If HTTPS is not enabled, the configuration wizard will not complete and report the following error message:

      The Web Adaptor URL https://mymachine.mydomain.com/server cannot be reached. Please check that HTTPS has been enabled for your web server. For instructions on enabling HTTPS, navigate to the Help Topic: Introducing ArcGIS Enterprise > ArcGIS Enterprise Builder > Plan a base deployment.

      In most cases, your IT administrator will give you certificates and bind them to HTTPS port 443.

      In 2017, Chrome began only trusting certificates with a Subject Alternative Name (SAN) parameter, which cannot be configured when creating a certificate in the IIS Manager application.

      If you are using IIS and need to create a domain certificate, see Create a domain certificate, which provides a script to run on your machine that will create the appropriate certificate and bind it to HTTPS port 443.

      Self-signed certificates

      A certificate signed only by the owner of the website is called a self-signed certificate. Self-signed certificates are commonly used on websites that are only available to users on the organization's internal (LAN) network. If you communicate with a website outside your own network that uses a self-signed certificate, you have no way to verify that the site issuing the certificate really represents the party it claims to represent. You could actually be communicating with a malicious party, putting your information at risk.

      If you use a self-signed certificate, expect to see web browser and ArcGIS Desktop warnings about the site being untrusted. When a web browser encounters a self-signed certificate, it will typically display a warning and ask you to confirm that you want to proceed to the site. Many browsers display warning icons or a red color in the address bar as long as you are using the self-signed certificate.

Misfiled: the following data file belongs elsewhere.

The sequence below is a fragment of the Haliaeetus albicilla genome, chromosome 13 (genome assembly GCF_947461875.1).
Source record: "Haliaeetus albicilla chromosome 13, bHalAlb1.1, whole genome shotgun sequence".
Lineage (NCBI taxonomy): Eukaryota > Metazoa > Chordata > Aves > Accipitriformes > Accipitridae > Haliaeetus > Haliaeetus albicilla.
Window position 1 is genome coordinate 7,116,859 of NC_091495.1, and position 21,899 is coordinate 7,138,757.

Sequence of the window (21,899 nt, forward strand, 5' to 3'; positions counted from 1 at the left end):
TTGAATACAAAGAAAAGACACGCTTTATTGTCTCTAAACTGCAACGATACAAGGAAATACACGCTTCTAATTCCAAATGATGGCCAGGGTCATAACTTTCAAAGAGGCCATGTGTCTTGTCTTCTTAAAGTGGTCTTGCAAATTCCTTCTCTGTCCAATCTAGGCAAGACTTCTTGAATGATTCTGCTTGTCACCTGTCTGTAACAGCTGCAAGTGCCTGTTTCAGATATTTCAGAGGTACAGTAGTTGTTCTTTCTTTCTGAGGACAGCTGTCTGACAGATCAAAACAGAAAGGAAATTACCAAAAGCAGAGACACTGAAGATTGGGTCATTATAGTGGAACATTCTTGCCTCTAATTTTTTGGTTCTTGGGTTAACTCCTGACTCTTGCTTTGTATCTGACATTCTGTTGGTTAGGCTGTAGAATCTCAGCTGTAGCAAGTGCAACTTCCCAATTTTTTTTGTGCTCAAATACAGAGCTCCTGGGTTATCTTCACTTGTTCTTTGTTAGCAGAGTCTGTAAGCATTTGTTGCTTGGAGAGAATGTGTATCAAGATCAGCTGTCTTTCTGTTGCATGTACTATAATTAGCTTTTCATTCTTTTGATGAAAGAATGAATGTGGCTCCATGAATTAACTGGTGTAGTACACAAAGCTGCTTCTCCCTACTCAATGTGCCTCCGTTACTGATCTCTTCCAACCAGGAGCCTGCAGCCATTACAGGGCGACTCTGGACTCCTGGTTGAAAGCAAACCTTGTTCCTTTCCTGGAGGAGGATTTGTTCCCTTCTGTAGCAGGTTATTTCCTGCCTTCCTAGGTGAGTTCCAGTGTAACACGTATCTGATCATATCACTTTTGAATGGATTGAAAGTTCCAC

Create a self-signed certificate in IIS

      In IIS Manager, do the following to create a self-signed certificate:

      1. In the Connections pane, select your server in the tree view and double-click Server Certificates .

      The final step is for you to bind the self-signed certificate to HTTPS port 443. See Binding the certificate to the website below for instructions.


      Setting parameters in ArcGIS desktop script - Geographic Information Systems

      The Mosaic Dataset Configuration Script (MDCS) is a Python script that reads parameters stored in an xml file in order to create, configure, and populate a mosaic dataset.

      If you want to try out MDCS, review the documentation included in the repo for instructions, and download the suggested sample data from ArcGIS Online.

      This repo also contains MDTools, a command line tool that simplifies some common management tasks when working with rasters in a mosaic dataset.

      • Automate the creation of multiple mosaic datasets
      • Configure multiple mosaic datasets using XML files
      • Built-in verbose reporting and logging system
      • Command line usage via batch files
      • Compatible with ArcMap 10.1+ and ArcGIS Pro 1.0+ (MDTools requires ArcMap 10.6.1+ or ArcGIS Pro 2.2+)
      • Use MDTools to do the following:
        • Embed raster proxies in a mosaic dataset
        • Perform search and replace for embedded raster proxy strings
        • Export file locations to a text file for rasters in a mosaic dataset in a given area of interest (AOI) and with a specific cell size
        1. Download the ZIP file (called mdcs-py-master.zip)
        2. Create a folder called Image_Mgmt_Workflows in the root of your C: drive
        3. Unzip the contents of the MDCS ZIP file into the Image_Mgmt_Workflows folder

        To get started with MDTools:

        1. Navigate to C:/Image_Mgmt_Workflows/mdcs-py/MDTools_Setup.zip
        2. Unzip the contents, then double-click MDTools_Setup.exe to install the tools.
        3. Refer to the MDTools documentation to get started.
        • Dowload sample data for use with MDCS.